"That the said anesthetic-effect tests were conducted in accordance with the standard procedure established for the biologic testing of Abbott's "Pentothal" thiobarbiturate compound and comprised injecting rabbits of 1.2-2.0 keg. body weight intravenously (25 mg./kg.) in the marginal ear vein with standard therapeutic aqueous dilutions of the test solution which contained 25 mg. Pentothal per cc. Induction, depth, and duration of anesthesia were observed.
* * * * * *
"That the acute toxicity tests were conducted in accordance with the standard procedure used for the biologic testing of Abbott's "Pentothal" thiobarbiturate compound and comprised injecting mice of 18-25 grams body weight intravenously in a tail vein with aqueous dilutions of the test solutions diluted to contain 2.5 mg. Pentothal per cc. Injection time for each mouse was 4 to 5 seconds. The LD50 was determined by conventional methods, i. e.: groups of mice were given graduated doses until the dose was found which would be lethal to 50% of the mice at that dose. This dose is the LD50;
"That the results of the above tests on compositions prepared and held under the conditions set forth in the following designated specific examples of said U. S. Serial No. 418,468 are as follows:
* * * * * *
"That from nine of the subject rabbits which had been anesthetised with the composition of Example II of the said patent application Serial No. 418,468, the results of which are reported herein, 5 ml. of blood were withdrawn through a heart puncture after awakening from the last injection and the individual blood samples subjected to analysis.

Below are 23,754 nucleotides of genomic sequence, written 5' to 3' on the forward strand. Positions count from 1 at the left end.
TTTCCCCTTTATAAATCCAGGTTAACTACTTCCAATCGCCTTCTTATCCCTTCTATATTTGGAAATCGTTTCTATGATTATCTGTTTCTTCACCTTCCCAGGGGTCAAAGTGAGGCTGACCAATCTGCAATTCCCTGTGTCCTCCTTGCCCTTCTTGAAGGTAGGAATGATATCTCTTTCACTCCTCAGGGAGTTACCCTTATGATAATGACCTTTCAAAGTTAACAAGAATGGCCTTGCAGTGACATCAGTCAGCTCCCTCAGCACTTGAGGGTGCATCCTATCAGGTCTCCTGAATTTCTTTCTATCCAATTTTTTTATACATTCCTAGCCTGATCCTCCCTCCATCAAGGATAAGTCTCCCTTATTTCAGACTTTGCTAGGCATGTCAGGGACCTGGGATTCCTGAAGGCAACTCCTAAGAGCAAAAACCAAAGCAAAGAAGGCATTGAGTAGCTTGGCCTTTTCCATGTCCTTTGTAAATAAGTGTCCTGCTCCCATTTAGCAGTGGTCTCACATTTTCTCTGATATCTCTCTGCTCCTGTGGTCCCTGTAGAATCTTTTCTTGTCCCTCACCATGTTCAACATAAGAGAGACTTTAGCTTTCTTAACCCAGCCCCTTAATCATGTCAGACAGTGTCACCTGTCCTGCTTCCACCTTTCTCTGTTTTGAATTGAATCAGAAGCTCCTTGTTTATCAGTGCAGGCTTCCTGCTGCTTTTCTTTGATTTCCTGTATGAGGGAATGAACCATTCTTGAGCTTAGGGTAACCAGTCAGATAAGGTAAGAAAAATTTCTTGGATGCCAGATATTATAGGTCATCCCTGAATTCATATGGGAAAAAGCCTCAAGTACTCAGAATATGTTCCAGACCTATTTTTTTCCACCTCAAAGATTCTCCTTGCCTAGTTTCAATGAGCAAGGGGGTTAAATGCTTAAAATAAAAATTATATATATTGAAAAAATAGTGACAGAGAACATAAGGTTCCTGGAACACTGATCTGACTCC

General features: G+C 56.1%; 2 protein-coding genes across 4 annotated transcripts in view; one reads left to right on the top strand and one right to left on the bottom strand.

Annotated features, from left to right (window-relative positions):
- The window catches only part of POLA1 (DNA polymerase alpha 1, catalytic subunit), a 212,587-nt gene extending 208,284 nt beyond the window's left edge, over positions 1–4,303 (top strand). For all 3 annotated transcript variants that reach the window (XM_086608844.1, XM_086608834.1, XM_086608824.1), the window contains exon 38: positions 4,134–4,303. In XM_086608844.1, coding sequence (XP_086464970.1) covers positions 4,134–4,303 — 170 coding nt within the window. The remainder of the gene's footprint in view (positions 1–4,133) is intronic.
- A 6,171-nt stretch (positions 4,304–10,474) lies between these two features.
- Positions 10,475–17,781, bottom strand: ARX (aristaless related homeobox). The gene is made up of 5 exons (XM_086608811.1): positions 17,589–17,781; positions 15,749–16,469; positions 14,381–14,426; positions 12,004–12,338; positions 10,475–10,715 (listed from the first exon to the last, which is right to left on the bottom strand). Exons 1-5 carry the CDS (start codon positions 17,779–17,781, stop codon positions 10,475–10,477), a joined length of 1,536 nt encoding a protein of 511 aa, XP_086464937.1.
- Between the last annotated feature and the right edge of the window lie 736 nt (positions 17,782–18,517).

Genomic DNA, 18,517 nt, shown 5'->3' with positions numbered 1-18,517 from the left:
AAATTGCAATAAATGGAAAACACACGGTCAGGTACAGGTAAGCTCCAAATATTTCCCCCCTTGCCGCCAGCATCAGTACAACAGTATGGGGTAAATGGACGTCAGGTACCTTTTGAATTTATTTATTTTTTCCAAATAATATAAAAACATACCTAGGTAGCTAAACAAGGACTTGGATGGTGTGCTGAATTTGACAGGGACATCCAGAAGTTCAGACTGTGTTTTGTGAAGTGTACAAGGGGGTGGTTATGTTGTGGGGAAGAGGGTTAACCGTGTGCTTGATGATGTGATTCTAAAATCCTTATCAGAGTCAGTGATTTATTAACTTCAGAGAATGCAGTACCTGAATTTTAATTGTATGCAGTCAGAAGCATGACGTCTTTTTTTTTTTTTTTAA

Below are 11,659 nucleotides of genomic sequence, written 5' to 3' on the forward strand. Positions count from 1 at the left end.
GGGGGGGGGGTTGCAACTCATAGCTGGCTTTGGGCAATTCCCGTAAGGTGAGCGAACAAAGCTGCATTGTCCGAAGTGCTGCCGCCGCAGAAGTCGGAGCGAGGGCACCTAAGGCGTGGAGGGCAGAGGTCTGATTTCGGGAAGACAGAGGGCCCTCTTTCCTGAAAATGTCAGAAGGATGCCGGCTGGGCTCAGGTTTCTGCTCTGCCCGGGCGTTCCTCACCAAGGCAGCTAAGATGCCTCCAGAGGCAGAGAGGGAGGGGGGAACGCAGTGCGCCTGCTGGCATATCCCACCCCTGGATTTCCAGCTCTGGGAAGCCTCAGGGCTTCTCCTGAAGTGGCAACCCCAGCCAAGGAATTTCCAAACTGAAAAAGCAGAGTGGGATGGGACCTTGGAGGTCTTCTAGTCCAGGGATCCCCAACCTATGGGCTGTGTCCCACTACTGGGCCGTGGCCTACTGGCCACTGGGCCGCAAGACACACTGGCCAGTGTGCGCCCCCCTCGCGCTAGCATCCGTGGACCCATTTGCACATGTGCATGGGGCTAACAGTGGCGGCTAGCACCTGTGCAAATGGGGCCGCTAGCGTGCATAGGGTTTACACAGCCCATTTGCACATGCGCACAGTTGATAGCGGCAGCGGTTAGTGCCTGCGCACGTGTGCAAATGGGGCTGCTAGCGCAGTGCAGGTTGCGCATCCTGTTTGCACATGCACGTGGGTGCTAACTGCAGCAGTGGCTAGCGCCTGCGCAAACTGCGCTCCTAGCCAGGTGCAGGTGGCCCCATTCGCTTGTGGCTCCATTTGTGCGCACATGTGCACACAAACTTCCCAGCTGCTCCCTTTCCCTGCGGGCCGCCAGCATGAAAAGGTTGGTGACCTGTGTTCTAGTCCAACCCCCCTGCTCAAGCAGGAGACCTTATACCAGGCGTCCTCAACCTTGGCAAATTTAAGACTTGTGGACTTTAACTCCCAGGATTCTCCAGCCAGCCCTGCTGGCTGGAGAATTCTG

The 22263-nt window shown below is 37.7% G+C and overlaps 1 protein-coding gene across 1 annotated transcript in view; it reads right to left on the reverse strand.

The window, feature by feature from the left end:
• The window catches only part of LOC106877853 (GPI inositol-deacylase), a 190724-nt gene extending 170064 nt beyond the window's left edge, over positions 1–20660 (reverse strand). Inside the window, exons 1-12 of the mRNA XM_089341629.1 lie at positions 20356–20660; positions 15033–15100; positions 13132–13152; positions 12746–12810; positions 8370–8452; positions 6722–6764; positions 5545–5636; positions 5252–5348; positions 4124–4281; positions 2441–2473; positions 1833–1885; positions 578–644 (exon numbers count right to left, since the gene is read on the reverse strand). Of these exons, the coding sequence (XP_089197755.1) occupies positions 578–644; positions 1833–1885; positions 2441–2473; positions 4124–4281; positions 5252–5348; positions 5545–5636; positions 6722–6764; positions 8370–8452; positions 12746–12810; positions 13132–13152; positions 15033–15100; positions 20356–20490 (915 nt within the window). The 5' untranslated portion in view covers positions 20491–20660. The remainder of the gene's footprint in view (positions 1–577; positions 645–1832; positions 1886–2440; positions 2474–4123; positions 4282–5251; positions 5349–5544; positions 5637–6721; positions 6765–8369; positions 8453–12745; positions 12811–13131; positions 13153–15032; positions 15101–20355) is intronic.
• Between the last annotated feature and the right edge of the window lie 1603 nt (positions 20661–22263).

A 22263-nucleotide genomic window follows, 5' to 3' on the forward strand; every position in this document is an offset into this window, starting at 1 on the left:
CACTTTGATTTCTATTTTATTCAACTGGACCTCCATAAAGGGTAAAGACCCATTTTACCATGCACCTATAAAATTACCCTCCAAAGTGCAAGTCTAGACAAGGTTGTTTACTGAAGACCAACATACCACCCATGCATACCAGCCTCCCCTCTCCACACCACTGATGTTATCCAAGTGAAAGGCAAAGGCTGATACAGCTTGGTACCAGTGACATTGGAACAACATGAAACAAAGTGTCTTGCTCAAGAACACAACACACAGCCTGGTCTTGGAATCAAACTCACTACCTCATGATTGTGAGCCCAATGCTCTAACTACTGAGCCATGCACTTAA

"That the hemoglobin readings on analysis of the serum from the 5 ml. blood sample of each of the nine rabbits mentioned above were less than ½ gram per 100 ml. and that all samples tested were diluted to 0.2 cc. of blood serum in 5 cc. of N/10 HC1;
"That the above subject rabbits from which blood had been drawn by heart puncture were then placed in metabolism cages, overnight urine samples collected, and the urine samples subjected to urinalysis and hemoglobin determination, the results of which are reported herein in Tables A and B:
* * * * * *
"That it is affiant's conclusion, based on the above comparative data, that there are no significant differences between the safety and therapeutic effectiveness of regular `Pentothal' powder, reconstituted, and any of the compositions of the specific examples of the said U. S. patent application Serial No. 418,468 and that the said compositions are safe, effective, and reliable for producing the therapeutic effects set forth in the specification." [Emphasis ours.]
At this point, we will comment briefly on the nature of the "thiobarbituric acid compound" involved in this case. The specification states:
"The principal thiobarbituric acid compound used to illustrate the present invention has been the readily available thiobarbiturate compound, sodium ethyl-(1-methylbutyl)-thiobarbiturate, more generally known as `Pentothal' sodium. It should be understood, however, that the herein disclosed invention is applicable to other barbituric acid compounds containing an atom or functional group which causes the barbituric acid compound to form a precipitate when admixed with water in the absence of a strongly alkaline reagent, such as most of the thiobarbituric acid compounds. * * *"